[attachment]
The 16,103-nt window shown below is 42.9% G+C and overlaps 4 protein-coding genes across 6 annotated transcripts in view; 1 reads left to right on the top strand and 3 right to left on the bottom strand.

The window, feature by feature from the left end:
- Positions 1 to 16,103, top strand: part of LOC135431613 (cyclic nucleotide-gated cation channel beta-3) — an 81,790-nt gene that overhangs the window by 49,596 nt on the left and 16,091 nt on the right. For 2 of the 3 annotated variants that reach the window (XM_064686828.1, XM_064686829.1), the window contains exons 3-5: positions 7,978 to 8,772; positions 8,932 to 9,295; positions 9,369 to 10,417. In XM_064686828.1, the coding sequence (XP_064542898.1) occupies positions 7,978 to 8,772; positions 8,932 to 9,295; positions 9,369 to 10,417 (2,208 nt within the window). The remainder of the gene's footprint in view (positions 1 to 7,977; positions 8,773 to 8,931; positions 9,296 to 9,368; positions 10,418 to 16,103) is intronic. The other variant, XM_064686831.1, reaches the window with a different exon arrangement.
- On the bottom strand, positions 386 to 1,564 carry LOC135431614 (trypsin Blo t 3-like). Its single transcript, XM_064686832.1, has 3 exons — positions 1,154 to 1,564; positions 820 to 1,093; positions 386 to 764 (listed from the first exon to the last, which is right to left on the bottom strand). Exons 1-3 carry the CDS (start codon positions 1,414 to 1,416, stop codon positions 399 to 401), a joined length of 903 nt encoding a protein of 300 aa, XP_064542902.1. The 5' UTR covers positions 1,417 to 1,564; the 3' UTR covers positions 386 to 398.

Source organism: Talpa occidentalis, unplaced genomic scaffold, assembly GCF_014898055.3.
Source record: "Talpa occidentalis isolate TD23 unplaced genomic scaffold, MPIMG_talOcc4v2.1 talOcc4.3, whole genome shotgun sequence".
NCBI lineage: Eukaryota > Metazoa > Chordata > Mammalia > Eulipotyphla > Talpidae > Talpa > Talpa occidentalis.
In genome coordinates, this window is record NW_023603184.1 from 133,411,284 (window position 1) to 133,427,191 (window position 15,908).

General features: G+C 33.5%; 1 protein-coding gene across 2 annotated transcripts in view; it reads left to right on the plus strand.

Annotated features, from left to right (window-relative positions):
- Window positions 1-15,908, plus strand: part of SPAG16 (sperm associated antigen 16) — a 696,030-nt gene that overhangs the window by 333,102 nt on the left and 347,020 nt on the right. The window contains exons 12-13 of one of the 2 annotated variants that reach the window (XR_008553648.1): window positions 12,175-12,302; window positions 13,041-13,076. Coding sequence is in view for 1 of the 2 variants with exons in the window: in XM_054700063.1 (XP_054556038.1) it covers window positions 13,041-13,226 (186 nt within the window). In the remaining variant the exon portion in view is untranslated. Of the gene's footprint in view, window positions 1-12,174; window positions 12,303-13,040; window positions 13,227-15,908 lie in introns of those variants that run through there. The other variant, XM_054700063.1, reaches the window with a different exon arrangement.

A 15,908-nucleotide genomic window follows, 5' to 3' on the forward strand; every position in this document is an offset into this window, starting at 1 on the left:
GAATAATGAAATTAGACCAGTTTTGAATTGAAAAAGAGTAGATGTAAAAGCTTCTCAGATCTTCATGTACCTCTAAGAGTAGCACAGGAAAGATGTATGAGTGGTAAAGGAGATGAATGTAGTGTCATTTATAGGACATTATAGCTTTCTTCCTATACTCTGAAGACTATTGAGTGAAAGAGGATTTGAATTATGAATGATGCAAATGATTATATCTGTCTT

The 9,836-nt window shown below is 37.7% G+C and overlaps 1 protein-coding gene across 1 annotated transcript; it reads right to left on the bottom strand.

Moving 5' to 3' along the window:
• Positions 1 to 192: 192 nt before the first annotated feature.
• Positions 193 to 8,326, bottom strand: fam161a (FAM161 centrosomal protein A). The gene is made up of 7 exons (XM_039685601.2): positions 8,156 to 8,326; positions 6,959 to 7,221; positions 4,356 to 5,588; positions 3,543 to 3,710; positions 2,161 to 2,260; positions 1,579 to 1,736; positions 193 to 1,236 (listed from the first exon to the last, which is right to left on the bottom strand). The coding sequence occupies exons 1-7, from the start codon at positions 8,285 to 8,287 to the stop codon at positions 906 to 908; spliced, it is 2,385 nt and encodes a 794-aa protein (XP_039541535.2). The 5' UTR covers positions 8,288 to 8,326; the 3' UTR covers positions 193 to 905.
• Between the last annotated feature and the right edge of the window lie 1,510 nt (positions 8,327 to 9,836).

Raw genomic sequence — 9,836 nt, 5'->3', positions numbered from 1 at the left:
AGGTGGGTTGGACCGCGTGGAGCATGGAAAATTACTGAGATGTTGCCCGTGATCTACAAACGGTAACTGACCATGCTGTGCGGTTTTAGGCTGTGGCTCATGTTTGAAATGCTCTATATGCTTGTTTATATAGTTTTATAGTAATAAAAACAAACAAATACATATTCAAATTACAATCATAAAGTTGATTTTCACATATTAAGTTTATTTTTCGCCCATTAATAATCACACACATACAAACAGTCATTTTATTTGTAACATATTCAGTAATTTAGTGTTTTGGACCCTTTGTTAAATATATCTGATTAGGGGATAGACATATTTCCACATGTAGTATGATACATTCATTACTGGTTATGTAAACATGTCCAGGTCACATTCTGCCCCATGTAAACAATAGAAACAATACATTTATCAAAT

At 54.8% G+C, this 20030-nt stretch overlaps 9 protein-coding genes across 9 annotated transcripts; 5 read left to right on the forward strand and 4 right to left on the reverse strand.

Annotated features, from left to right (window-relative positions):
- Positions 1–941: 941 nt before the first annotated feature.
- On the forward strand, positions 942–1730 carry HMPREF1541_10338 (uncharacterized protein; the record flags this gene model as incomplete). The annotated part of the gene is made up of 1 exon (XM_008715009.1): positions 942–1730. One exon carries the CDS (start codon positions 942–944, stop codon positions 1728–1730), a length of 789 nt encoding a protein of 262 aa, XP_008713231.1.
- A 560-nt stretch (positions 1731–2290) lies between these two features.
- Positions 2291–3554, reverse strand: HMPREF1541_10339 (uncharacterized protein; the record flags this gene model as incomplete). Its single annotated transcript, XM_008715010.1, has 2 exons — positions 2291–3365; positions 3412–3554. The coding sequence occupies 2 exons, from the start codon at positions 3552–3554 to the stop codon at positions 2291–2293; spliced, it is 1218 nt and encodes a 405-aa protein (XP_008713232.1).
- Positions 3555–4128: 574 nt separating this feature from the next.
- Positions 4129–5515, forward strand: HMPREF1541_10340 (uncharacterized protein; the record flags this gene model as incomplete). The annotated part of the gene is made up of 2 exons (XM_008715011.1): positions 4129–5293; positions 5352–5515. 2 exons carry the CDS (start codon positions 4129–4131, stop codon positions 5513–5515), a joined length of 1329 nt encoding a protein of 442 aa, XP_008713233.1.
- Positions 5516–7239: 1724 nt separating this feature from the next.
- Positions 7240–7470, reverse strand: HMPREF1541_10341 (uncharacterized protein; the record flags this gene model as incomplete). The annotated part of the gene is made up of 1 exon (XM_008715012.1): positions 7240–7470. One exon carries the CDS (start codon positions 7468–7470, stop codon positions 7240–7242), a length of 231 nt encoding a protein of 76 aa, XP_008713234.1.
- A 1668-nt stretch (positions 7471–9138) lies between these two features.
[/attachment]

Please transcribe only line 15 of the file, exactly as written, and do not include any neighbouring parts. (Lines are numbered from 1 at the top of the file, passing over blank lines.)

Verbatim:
Moving 5' to 3' along the window: